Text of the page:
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Pierre Marivaux’s


translated by Martin Crimp

The Countess – Dorie Barton

Lélio – Christian Leffler

The Chevalier – Chastity Dodson

Trivelin – Barry Del Sherman

Arlequin – Mathew Bazulka

Frontin – Cody Chappel


Director - Bart DeLorenzo

Scenic Designer - Frederica Nascimento

Lighting Designer - Michael Gend

Costume Designer – Leah Piehl

Composer and Sound Designer - John Ballinger

Assistant Director Savannah Harrow

Stage Managers – Beth Mack

Producers - Beth Hogan and Bart DeLorenzo


Graphic Design – Peter Simpson Cook


July 8 – August 30, 2015


A life lacking passion is paralysis.


The particular focus of that passion counts for beans.


Take your pick: Video Games, Persian rugs, NASCAR, graffiti art, in later life Winston Churchill’s passion was masonry; what counts is the possession of a passion, one that possesses you.


The rewards are multifold, but arguably one of the best payoffs is being present when your precise passion is expressed in a moment of perfection.


If your passion is soccer, the 1970 World Cup final, when Pelé paused before his silken pass to Carlos Alberto.


If your passion are drums and jazz, there’s Rossiere “Shadow” Wilson’s two-measure drum break on Count Basie’s album “Queer Street.”


Recently, Brendan Moyle compiled a short list of perfect moments that science offered. Among them, “Discovering a new compound will crystallize well.” (Apparently allows easier purification.), and “Solving the analytical data to show the product of a reaction isn’t what I wanted; but that the new product is even more exciting and interesting.”


In his play The History Boys, Alan Bennett, captures that moment for passionate book lovers; “The best moments in reading are when you come across something - a thought, a feeling, and a way of looking at things - that you'd thought special, particular to you. And here it is, set down by someone else, a person you've never met, maybe even someone long dead. And it's as if a hand has come out, and taken yours.”


Theatre is one of my all consuming passions, and occasionally there’s a show so superlative, that when it ends you want to leap from your seat, yell at the actors and stage artists to stay put, then run from the theatre, go bolt up and down the street, strong-arm anyone available back to the theatre, then pluck them down in a seat, turn back to the cast and crew and bark, “Do it! Do it again! Show them why theatre kicks ass!”


I am happy to report the production of Pierre de Marivaux’s The False Servant at the Odyssey is one such show.


Pierre de Marivaux is an exceedingly important figure in world theatre, and though his plays are not staged with the frequency of Moliere’s, of the pair, Marivaux is by far the more interesting.


Born in Paris in 1688, Marivaux was a child of The Enlightenment, but hardly a man of his time. In both his plays and his novels, Marivaux’s admiration for women is unmistakable, but what is surprising is that his admiration is accompanied by great respect. An attitude that definitely placed him at the forefront of the struggle for equality of the sexes back in the 18th century, and would probably do so today.


Marivaux did not share the Aristotelian view of women as “incomplete men.”


He did not see them as either chattel or the “decorative sex.”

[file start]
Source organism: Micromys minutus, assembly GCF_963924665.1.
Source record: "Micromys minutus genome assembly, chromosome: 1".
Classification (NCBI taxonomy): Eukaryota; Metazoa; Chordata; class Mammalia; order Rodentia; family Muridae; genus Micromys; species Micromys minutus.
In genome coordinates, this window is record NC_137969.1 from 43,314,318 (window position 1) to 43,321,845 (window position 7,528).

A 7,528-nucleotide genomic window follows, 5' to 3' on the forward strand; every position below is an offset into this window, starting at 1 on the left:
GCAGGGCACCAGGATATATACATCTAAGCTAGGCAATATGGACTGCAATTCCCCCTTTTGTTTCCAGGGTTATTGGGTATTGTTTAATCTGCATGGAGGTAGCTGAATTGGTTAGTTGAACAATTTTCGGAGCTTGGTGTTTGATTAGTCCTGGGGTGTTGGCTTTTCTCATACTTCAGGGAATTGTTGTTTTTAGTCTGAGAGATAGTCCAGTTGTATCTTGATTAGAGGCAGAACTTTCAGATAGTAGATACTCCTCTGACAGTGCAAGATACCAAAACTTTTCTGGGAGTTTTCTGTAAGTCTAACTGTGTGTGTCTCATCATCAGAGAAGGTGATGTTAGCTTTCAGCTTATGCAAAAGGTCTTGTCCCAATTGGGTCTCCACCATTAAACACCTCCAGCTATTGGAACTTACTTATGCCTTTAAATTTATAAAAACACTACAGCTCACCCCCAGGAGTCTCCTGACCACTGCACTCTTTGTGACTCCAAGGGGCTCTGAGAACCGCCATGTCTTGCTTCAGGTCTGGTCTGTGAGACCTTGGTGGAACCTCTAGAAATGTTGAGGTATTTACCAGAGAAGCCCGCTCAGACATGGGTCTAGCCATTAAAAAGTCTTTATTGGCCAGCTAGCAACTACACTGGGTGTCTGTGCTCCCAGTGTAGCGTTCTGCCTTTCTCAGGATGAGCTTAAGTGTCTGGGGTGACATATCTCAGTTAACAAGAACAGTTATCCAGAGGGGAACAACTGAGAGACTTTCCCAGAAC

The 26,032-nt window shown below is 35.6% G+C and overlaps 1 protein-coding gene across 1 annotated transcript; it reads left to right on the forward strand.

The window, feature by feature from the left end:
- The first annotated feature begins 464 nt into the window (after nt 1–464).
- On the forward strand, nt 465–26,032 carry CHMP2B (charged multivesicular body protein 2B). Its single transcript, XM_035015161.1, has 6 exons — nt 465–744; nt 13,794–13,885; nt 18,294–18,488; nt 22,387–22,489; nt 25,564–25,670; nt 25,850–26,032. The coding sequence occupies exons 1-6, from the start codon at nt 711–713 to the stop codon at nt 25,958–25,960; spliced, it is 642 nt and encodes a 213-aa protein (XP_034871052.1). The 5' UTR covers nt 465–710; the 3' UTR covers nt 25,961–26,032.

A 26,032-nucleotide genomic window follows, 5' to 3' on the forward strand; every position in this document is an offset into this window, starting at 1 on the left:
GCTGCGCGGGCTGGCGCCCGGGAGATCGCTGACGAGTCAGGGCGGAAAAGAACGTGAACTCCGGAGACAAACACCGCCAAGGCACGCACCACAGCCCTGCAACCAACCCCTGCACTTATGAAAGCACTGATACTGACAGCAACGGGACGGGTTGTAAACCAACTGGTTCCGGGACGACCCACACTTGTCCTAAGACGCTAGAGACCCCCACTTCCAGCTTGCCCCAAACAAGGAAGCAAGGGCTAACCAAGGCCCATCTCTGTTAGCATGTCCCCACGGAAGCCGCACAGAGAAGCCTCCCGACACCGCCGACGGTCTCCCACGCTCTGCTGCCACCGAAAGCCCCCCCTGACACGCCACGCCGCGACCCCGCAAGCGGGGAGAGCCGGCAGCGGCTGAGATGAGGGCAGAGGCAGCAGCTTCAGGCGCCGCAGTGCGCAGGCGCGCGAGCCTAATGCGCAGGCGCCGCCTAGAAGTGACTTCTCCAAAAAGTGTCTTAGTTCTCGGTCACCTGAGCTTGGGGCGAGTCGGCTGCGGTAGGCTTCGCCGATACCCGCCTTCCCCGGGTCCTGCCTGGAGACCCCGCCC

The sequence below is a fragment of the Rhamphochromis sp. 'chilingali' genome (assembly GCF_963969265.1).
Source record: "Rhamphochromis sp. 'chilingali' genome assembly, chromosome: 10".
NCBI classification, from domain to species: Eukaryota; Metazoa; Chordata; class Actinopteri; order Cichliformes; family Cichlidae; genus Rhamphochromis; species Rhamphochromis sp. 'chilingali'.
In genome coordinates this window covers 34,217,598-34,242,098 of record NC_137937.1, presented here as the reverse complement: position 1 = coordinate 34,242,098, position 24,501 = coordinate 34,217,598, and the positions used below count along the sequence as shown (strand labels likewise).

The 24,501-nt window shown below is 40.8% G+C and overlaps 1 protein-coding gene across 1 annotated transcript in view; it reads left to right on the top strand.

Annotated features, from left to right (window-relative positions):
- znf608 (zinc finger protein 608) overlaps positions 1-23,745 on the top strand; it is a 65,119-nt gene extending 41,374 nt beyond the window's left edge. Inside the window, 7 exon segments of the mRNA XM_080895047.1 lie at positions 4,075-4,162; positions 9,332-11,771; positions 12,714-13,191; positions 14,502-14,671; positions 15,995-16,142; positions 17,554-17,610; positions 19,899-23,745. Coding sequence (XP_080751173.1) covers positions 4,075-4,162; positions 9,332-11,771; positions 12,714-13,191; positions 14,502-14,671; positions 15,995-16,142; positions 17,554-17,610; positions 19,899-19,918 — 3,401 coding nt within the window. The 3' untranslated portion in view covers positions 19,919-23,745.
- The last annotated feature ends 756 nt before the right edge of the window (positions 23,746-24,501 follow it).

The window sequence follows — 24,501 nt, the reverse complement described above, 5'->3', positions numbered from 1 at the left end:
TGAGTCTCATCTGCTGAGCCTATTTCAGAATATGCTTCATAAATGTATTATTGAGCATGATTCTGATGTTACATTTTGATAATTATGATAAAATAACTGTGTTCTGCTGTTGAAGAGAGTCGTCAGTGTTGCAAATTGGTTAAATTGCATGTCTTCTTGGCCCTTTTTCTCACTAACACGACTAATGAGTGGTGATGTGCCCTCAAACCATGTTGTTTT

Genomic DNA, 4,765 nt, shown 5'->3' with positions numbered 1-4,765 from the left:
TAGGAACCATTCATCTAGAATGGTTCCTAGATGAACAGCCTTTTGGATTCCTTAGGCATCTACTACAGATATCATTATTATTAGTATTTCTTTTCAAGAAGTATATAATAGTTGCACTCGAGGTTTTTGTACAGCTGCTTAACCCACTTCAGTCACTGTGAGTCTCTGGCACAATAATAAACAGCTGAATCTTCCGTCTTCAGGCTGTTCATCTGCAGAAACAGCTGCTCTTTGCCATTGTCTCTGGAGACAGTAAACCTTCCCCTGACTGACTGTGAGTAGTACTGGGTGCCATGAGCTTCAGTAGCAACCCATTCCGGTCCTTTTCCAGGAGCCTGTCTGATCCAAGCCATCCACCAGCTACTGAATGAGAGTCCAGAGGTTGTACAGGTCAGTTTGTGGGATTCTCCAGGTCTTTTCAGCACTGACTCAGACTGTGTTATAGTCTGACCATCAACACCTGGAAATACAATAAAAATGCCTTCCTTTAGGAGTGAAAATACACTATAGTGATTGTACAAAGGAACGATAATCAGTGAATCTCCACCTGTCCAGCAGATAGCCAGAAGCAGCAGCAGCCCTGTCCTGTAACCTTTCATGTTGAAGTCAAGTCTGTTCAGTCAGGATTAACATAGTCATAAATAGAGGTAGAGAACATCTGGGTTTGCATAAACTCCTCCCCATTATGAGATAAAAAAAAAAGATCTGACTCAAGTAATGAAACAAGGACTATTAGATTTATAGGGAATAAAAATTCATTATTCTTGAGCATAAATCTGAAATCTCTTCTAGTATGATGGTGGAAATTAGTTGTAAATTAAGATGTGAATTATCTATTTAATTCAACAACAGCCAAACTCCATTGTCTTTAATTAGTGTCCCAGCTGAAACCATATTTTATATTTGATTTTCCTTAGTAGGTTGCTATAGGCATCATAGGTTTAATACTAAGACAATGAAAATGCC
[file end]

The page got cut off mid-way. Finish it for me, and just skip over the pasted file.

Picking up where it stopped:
In his plays and his novels women reflect both intelligence and a staggering sense of their independence.

The False Servant is no exception.


Lelio (a wonderfully wicked Christian Leffler) is a cad of the first order. After he succeeded in finagling his engagement to the wealthy Countess (Dorie Barton), a better offer comes along; a marriage to a “Parisian maiden” reported to be very beautiful and much, much richer.


It is the money that interests Lelio, for as he observes, “Any wife of mine will end up ugly by definition.”

Now he must find a way of disentangling himself from the Countess so that he can hurry to the capital and wed the “Parisian maiden” before his creditors catch up with him.


To assist him in this nefarious undertaking, he enlists the services of his new young friend the Chevalier (Chastity Dotson).


The Chevalier agrees to seduce the Countess, and then once she is in love with him she’ll break her engagement to Lelio allowing him to rush to the richer prey.


But what Lelio is unaware of, is that the Chevalier is the “Parisian maiden,” who in the disguise of a man, has come from Paris to assess her “intended” Lelio. (In her masquerade, Dotson bears an uncanny resemblance to the “artist formerly known as Prince” Rogers Nelson.)


Cross-dressing has a long theatrical tradition and, of course, was a favorite of Shakespeare’s which he employed in a fifth of his thirty-eight plays.


But in Marivaux’s hands the device takes on a different hue.


Unlike Shakespeare’s Portia, Rosalind or Viola, Marivaux doesn’t utilize the Chevalier to improve, temper or educate her respective lover making him over into someone she can feel better about giving her hand in marriage to.  The Chevalier sees the man for what he is, then turns to preventing the offensives he’s plotting.


The most startling difference between the two playwright’s uses of the device is that Marivaux applies his character as a touchstone to the two sexes, looking more intensely at the actual differences separating the sexes than Shakespeare ever ventured to.


The Chevalier admits, “As a man I am somewhat unique.” In truth, as a person she is too.


In the grand thespian Valhalla, if you roamed among the great mass of tombstones commemorating the fallen, the epitaph carved into the majority of them would read, “Farce proved fatal.”


There are few more challenging genres any actor can face than farce. But watching the cast of this production you would never guess.